UK going to Raac and ruin

01 September 2023

THIS AUTUMN will see what are likely to be the last party conferences before a general election expected some time in 2024. After 13 years of Tory rule, the balance sheet makes for grim reading on every front.

Taking the return to schools as only the most obvious example of the way in which metaphor stands disarmed, more than 150 schools have been forced to close partially or entirely because buildings are at risk of collapse. Thousands more hospitals, courts, and other public buildings are also affected. A decade of austerity and the abandonment of refurbishment and maintenance programmes is the immediate cause of the crisis. But the use of sub-standard materials, the prioritising of profit over long term sustainability through decades of private-public contracts under previous Labour and Tory governments is at the root of decaying public infrastructure.

After a summer of nurses’ strikes, junior doctors and consultants with strike together for the first time in the history of the NHS. With waiting lists at an all time high, millions of people are transferring to private health care, speeding up the tendency towards a two-tier health system, which is the more or less open objective of all three main parties.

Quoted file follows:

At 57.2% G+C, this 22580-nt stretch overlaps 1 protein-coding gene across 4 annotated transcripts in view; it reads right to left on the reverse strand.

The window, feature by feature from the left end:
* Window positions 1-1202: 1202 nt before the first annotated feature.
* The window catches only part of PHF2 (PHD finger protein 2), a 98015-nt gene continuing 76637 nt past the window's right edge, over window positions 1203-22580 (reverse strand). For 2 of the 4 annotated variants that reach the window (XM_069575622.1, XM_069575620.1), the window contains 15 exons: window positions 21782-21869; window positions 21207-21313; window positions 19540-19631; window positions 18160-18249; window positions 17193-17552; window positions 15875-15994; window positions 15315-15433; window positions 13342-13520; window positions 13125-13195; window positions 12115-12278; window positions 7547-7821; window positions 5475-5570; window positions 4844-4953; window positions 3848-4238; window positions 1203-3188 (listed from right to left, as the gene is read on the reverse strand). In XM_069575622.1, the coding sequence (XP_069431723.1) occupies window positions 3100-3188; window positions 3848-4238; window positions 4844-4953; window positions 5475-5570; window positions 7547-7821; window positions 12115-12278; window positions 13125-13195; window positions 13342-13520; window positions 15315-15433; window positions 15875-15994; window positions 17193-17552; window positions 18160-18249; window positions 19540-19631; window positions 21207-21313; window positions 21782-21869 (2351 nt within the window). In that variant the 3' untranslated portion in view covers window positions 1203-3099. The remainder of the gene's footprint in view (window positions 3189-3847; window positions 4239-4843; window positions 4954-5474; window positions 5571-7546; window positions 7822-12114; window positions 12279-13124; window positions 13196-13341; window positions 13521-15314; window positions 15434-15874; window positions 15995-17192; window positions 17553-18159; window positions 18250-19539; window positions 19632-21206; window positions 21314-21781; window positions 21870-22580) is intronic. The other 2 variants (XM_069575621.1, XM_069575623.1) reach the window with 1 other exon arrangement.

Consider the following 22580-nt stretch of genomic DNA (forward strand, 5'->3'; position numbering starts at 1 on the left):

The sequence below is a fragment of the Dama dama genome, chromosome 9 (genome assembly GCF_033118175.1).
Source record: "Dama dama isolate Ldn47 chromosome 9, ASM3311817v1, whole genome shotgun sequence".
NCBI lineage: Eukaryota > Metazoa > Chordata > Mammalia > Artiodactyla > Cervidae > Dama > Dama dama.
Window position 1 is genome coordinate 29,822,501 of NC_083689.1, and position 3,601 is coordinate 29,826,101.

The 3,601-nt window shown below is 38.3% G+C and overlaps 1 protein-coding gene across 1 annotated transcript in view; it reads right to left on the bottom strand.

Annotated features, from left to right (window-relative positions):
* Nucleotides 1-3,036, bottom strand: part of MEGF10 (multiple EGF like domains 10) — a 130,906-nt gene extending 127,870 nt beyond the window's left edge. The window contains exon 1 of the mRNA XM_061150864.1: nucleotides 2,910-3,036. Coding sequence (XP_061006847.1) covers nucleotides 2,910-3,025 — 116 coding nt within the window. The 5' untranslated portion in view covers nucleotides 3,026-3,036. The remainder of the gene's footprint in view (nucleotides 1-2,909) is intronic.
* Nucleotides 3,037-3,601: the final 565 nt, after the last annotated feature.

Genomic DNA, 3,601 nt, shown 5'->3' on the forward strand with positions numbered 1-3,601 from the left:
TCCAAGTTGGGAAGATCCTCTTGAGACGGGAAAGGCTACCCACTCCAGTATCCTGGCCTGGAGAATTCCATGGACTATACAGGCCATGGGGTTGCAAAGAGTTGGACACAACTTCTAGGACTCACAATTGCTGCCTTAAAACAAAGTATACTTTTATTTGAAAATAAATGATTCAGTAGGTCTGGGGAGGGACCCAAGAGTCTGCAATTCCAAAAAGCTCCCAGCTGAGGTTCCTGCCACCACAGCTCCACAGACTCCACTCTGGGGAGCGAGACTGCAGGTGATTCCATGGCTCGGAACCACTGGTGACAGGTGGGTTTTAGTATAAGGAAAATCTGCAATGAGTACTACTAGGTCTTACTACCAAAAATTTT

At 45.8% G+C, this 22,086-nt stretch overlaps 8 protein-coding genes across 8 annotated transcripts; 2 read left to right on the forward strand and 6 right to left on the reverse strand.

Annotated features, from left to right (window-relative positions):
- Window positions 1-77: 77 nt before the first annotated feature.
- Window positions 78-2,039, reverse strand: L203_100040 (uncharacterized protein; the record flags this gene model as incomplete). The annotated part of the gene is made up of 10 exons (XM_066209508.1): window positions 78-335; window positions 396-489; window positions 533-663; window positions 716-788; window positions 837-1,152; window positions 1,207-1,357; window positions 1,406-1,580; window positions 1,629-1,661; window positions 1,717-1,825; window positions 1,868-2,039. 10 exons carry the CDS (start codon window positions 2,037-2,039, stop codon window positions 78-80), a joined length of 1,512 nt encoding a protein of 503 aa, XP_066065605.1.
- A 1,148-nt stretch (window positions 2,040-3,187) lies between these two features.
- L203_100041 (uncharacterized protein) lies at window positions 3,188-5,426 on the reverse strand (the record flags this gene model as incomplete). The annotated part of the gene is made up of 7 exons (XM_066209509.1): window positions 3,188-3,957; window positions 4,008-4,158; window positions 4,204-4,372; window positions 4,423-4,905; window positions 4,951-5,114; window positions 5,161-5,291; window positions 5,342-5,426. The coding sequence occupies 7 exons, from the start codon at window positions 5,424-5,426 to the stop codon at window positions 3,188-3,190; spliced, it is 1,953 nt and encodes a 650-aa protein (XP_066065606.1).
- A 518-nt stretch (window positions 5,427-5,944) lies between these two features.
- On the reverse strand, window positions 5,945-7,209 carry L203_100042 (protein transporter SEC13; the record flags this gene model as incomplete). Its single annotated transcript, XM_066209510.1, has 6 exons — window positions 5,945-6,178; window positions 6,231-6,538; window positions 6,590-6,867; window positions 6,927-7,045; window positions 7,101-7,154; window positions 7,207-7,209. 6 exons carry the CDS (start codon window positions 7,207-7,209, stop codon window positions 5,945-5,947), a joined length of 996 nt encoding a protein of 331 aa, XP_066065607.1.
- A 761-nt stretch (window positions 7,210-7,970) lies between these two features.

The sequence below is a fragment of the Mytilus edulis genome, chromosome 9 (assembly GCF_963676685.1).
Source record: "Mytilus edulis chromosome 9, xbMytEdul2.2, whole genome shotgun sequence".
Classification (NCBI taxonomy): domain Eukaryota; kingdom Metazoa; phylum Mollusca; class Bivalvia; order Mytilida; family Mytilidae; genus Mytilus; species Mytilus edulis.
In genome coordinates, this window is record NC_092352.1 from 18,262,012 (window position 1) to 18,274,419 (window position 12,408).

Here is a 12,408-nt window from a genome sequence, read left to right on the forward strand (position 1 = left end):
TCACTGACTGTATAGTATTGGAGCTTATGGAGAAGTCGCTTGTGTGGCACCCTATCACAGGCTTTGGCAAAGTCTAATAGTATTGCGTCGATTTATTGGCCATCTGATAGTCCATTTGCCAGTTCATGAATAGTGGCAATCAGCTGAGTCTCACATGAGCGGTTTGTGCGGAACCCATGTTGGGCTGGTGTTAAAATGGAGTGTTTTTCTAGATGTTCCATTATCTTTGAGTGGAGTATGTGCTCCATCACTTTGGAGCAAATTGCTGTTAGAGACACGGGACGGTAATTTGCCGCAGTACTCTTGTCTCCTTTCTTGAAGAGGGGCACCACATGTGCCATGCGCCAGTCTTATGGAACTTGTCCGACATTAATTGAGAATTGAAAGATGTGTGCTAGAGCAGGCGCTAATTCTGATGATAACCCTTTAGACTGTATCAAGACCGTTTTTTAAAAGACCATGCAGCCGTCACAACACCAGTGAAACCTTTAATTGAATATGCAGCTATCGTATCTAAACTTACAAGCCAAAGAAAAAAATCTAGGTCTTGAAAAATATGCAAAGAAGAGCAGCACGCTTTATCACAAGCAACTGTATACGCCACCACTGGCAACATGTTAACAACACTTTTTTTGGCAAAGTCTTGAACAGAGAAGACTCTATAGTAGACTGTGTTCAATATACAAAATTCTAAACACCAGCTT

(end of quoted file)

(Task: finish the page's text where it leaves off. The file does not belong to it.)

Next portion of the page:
The Labour Party, which currently stands as the only alternative to the Tories, is waiting in the wings, rehearsing the lines from a script dictated by big business. This year’s conference in Blackpool is heavily over-subscribed by corporate lobbyists, and the results are clear.

The so-called New Deal for Working People has been gutted: full rights from day one—gone; single category of worker to abolish bogus self-employment—gone; right to workplace access for trade unions—gone. All the reforms to health, education and social care have been slashed by Rachel Reeve’s ‘non-negotiable’ fiscal rules, including the 28bn green investment fund.

Despite the claims that pay is catching up with inflation, the truth is that living standards are falling at their fastest rate in modern history. The pay strikes delivered mixed results thanks to the conservatism of the trade union leaders, who would rather wait for a Labour government. But our watchword has to be—no holding back for Labour.

The Workers Summit and other grassroots trade union conferences are an important opportunity to found a new militant minority movement dedicated to root and branch reform of our trade unions, giving them an industrial and political strategy able to step up the fight against the Tories, and demand a Labour government pass measures in the interests of the working class—or make one for one that will.


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